San Francisco’s Expedited Conversion Program protects vulnerable tenants from eviction following condo conversion. Right wing interests have attacked the program in court, seeking to improperly expand a recent Supreme Court case (Cedar Point Nursery v. Hassid) and potentially jeopardizing housing and other protections for millions. Not only is the program legal, but also it avoids mass displacement of tenants in one of the country’s most expensive rental housing markets. Arguments to the contrary are dangerous – if accepted, they would seriously threaten cities’ ability to protect tenants from displacement. Any claim that the program violates the Fifth Amendment Takings Clause flies in the face of decades of legal precedent affirming cities’ ability to regulate the rental housing market and protect tenants. Using the Supreme Court’s recent Cedar Point decision to argue that the ECP is unconstitutional is at its core an effort to weaken the ability of local authorities to protect renters and their communities. 

On behalf of a broad coalition of organizations dedicated to promoting just access to safe and affordable housing, we filed a brief in Pakdel v. City and County of San Francisco on behalf of the Eviction Defense Collaborative, Housing Rights Committee of San Francisco, San Francisco Anti-Displacement Coalition, AIDS Legal Referral Panel, Alliance for Justice, Western Center on Law and Poverty, National Housing Law Project, and the Appleseed Foundation and affiliated Centers in four states filed a brief in the U.S. District Court for the Northern District of California urging the court to reject efforts to misapply the law and limit the ability of communities to necessarily regulate the housing market.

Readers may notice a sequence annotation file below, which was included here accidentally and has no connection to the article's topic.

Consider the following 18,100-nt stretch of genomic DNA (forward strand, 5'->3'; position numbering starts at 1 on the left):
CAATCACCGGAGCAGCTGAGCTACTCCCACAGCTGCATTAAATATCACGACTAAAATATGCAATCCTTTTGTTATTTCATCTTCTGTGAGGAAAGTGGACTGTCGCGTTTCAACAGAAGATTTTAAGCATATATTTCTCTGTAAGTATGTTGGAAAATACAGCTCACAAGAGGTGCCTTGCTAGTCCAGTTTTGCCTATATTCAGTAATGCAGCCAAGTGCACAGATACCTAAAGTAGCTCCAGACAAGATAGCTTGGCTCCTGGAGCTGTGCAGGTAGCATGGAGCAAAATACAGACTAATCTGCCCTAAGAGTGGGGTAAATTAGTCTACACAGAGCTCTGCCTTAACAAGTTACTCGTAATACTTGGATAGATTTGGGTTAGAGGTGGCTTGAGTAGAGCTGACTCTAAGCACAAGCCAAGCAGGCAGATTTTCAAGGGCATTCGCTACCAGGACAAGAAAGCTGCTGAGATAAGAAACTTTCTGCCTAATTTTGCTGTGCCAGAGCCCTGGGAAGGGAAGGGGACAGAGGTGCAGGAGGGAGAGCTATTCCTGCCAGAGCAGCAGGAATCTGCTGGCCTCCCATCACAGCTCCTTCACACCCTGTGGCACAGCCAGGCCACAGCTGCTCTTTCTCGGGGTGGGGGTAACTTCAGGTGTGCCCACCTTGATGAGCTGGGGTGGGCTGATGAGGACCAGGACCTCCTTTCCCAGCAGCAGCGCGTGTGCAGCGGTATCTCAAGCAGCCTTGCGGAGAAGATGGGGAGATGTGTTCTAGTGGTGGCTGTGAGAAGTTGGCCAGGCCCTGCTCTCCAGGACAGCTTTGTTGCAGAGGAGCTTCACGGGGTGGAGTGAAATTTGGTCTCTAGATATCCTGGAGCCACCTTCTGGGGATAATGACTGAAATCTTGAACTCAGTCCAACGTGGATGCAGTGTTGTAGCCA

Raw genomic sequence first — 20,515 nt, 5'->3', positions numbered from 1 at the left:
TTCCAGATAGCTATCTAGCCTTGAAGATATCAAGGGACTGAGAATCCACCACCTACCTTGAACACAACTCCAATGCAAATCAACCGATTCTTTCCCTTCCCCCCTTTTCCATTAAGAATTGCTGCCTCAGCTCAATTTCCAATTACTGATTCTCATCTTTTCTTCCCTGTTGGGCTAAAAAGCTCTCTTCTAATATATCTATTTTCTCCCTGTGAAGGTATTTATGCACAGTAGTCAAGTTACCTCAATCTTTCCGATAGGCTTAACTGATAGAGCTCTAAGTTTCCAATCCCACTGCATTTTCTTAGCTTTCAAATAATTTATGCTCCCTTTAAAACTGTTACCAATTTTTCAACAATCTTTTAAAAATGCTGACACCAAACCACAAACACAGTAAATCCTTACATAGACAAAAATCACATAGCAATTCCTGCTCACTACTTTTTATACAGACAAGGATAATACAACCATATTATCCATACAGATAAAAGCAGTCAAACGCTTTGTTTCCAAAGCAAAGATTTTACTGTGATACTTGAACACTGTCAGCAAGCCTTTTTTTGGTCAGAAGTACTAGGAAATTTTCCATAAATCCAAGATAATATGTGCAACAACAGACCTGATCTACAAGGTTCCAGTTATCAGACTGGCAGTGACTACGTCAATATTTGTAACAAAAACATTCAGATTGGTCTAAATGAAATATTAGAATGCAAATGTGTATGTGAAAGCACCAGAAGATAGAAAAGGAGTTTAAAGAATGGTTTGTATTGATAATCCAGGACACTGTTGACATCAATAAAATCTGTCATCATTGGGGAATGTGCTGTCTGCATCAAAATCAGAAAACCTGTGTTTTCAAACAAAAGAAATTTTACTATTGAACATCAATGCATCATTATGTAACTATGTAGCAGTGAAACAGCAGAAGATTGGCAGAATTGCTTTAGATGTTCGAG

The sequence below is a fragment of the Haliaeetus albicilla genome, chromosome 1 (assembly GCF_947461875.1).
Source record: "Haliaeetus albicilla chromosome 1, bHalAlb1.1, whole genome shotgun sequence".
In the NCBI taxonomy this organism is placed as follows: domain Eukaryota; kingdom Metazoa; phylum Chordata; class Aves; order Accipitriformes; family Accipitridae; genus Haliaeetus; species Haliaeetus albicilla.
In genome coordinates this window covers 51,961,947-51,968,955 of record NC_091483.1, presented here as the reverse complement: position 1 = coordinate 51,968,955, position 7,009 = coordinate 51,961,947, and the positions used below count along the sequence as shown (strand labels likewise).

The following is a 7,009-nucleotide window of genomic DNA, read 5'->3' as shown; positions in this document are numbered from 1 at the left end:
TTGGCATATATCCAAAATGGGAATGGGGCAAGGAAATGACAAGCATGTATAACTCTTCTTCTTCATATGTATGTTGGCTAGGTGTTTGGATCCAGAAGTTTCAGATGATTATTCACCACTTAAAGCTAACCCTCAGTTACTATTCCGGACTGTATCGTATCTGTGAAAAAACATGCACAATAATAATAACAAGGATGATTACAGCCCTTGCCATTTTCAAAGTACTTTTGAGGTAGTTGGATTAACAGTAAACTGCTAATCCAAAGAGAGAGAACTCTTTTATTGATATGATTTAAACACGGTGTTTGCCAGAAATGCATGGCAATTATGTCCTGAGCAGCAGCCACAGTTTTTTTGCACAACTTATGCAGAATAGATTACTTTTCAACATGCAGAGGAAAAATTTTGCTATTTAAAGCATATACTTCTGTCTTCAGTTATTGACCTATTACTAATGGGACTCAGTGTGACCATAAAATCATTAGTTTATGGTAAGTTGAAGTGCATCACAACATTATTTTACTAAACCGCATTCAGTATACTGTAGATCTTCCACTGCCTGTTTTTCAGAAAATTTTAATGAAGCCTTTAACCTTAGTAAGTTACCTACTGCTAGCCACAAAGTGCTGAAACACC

This week, the court ruled in the case and referred to our brief in its decision rejecting the application of Cedar Point Nursery to this context. The ruling is an important step forward in preventing the dangerous Cedar Point Nursery decision from being misused as a means to attack housing rights.